Lately at TPM, we've been wondering about exactly what kind of deal taxpayers got on that whole $700 billion bailout that the Treasury isn't doing much to track
And along comes Bloomberg with a report
that suggests we might not want to know the answer.
The lead data point:
[Treasury Secretary Henery Paulson] invested $10 billion in Goldman Sachs in October, twice as much as [Warren] Buffett did the month before, yet gained warrants worth one-fourth as much as the billionaire.
So Buffett's investors got a better deal than taxpayers. Bloomberg explains:
Paulson left money on the table in three ways, according to [former IMF chief economist Simon] Johnson: accepting fewer warrants than Buffett did; setting the certificates' price trigger, or strike, above market values; and receiving an annual yield on the preferred shares that is half of what Buffett will get for the first five years.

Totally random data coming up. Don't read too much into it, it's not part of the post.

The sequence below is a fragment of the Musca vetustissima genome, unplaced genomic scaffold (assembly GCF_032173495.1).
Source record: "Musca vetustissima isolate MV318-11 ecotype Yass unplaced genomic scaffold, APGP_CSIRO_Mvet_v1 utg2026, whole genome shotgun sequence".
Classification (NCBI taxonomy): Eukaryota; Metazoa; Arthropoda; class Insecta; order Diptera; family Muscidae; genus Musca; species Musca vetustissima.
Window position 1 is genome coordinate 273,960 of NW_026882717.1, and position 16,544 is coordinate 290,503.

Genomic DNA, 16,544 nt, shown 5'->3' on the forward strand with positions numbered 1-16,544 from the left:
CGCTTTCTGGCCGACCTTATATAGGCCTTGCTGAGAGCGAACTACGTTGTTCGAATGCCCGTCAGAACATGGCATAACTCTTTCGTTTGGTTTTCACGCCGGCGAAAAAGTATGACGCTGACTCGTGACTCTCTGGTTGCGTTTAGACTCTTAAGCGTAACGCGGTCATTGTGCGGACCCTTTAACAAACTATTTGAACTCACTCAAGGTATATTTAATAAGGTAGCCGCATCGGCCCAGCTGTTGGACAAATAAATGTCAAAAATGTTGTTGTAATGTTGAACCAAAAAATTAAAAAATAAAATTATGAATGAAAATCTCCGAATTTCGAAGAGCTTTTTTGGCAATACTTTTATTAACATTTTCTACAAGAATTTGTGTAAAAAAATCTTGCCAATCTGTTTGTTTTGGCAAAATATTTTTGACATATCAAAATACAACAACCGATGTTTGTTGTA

And Bloomberg has some damning quotes about Paulson's investing. Johnson calls them "just egregious," adding: "You want to do it the way Warren does it."
And according to Nobel prize winner Joseph Stiglitz: Paulson said "he had to make it attractive to banks, which is code for 'I'm going to give money away.'"
Stiglitz continued: "In many ways, it's not only a giveaway, but a giveaway that was designed not to work."
And he added: "If Paulson was still an employee of Goldman Sachs and he'd done this deal, he would have been fired."